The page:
ֵ ְ ‫ )ֹיצ‬idols are nothing, and the things they delight in do not profit. Their
“All who fashion (‫רי‬

witnesses neither see nor know, that they may be put to shame.” This verb can also be found

in the meaning of “of a carver of wood, graven images”, such as in Is. 44:9, 10. As such, it is

does not imply the same sovereignty as the one implied by ‫ָּבָרא‬, which is always of divine


Interesting in this comparison is also the Niphal form of the verb as used in Isaiah 43:10:

“You are my witnesses,” declares the Lord, “and my servant whom I have chosen, that you

may know and believe me and understand that I am he. Before me no god was formed, nor

shall there be any after me.”. Here God compares Himself to other gods, all of which were

formed (‫)נֹוַצר‬, e.g. they had a beginning brought about by someone or something else. What

this once again reinforces is that God was before all things.


The investigation of the verb ‫ ָּבָרא‬has shown that a key element of its understanding lies

in its sole use for actions of a divine nature. God, Yahweh, the Holy One of Israel is the sole

subject of the verb in Hebrew Scripture passages. Even in its passive forms, God is the

implied subject.

When God created, He was addressing not things, but elements that signify life. Whether it

is a human being, an animal or a planet to support the life, it is that at which God looked and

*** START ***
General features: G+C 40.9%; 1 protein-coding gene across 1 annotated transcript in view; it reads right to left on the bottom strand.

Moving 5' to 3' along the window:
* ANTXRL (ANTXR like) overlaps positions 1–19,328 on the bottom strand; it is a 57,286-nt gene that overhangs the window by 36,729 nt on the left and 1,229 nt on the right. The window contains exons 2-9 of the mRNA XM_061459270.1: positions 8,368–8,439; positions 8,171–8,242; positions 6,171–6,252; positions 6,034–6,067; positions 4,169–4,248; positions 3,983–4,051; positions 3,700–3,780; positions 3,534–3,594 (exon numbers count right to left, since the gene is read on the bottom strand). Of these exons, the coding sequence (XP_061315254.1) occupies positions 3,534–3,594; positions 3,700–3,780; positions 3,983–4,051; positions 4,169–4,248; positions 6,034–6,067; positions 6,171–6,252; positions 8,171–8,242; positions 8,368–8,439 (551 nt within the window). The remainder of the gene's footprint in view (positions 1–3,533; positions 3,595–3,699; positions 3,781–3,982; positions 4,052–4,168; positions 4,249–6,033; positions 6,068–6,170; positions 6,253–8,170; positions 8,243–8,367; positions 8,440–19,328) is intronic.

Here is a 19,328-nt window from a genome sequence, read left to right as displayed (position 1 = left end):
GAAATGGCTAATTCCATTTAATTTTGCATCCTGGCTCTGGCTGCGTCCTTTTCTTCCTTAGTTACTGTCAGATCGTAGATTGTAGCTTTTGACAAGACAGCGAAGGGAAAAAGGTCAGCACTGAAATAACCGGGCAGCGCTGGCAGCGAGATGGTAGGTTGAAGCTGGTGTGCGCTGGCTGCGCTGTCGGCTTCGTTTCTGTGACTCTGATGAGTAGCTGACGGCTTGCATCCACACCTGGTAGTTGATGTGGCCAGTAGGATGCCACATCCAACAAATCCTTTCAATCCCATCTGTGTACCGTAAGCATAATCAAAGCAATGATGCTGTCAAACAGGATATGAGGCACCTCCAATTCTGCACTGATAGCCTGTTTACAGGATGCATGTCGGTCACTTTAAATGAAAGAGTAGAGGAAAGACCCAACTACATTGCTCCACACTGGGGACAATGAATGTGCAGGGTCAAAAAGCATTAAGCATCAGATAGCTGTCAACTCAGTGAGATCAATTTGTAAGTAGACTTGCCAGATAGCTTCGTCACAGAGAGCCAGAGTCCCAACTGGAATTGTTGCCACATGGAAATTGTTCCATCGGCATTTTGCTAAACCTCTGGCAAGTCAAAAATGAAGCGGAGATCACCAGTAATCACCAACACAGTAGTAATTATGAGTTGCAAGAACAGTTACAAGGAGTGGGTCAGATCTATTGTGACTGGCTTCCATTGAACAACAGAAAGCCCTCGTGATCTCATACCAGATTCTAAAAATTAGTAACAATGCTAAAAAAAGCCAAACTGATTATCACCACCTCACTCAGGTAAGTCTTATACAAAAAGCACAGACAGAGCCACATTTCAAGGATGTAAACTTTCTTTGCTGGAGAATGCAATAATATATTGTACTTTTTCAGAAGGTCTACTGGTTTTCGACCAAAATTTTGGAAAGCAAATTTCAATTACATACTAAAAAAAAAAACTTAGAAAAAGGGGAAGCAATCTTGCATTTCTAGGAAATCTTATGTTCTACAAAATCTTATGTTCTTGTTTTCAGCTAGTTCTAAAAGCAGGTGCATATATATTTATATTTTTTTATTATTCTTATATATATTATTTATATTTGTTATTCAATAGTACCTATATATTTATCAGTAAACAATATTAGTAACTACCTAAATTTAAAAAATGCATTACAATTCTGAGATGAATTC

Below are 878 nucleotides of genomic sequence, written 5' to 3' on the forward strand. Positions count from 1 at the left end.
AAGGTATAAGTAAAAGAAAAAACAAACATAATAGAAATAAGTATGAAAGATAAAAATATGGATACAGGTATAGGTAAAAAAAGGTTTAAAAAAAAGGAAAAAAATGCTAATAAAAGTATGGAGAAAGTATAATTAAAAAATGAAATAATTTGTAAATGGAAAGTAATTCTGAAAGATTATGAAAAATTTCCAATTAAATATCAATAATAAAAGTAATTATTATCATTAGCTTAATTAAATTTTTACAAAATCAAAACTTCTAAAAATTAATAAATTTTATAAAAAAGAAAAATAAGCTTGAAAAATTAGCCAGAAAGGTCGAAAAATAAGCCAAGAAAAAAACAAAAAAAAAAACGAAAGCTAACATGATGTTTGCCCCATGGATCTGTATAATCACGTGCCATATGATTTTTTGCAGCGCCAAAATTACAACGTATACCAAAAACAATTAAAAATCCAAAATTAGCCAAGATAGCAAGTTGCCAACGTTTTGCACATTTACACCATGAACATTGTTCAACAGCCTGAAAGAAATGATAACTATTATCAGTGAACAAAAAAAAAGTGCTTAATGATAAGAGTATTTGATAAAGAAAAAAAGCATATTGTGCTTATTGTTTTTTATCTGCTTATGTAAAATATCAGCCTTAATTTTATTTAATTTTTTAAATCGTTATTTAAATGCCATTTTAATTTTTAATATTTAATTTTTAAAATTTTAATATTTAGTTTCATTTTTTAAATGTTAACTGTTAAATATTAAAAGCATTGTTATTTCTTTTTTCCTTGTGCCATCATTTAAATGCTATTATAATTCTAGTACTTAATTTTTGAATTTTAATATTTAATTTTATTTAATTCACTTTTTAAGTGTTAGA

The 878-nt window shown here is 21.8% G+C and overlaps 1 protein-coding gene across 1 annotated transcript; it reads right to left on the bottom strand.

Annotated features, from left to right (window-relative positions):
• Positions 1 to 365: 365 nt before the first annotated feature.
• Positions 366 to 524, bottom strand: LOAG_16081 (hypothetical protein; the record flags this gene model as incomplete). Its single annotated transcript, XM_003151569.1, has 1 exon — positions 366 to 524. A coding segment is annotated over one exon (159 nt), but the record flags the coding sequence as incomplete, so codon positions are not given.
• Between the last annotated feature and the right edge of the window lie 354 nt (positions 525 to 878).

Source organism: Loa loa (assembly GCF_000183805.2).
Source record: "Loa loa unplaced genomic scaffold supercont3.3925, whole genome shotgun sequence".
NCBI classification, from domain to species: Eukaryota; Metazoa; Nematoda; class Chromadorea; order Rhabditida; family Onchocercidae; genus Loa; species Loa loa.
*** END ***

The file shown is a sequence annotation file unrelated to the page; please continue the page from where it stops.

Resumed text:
deemed it to be very good. Clearly, God is not a materialistic God Who creates just to

possess, but One Who seeks relationship and harmony in perfection.

Likewise, in the verb’s use as signifying ongoing creation, God creates with a purpose:

individuals and people groups. It again shows His desire for relationship with those which He

calls into being. It also indicates that God creates those who will fulfill a purpose in His

divine plan, e.g. in Is. 54:16 with the mentioning of the smith and the ravager.

When the verb is used to indicate new events or miraculous occurrences in nature, it again

displays the sovereign nature of God. Nothing is wasted; nothing is done for selfish profit.

Rather, God uses the creation of signs in nature to again bring His creation back into

relationship with Him.

In its usage of indicating transformation, God shapes and molds that which He has created

back into conformity with His sense of perfection, allowing for a fresh start for His creation.

Finally, while God undoubtedly created this world ex nihilo, the sheer study of the meaning

of the verb ‫ָּבָרא‬, does not conclusively confirm this as the basis for a creation ex nihilo when

studying all instances in which it is used. Several verses use ‫ ָּבָרא‬in a fashion that indicate God

reshaping and re-creating that which already exists, e.g. when speaking of the clean heart

being created in Ps. 51:10, or in the example of “creating fresh lips of praise” in Is. 57:19.

However, the verb ‫ ָּבָרא‬always seems to indicate something God creates that is perfect and

fresh and whole. It is a Hebrew word, which clearly implies the sovereignty and grace of the

Lord God of the universe in that which He created and will continue to create.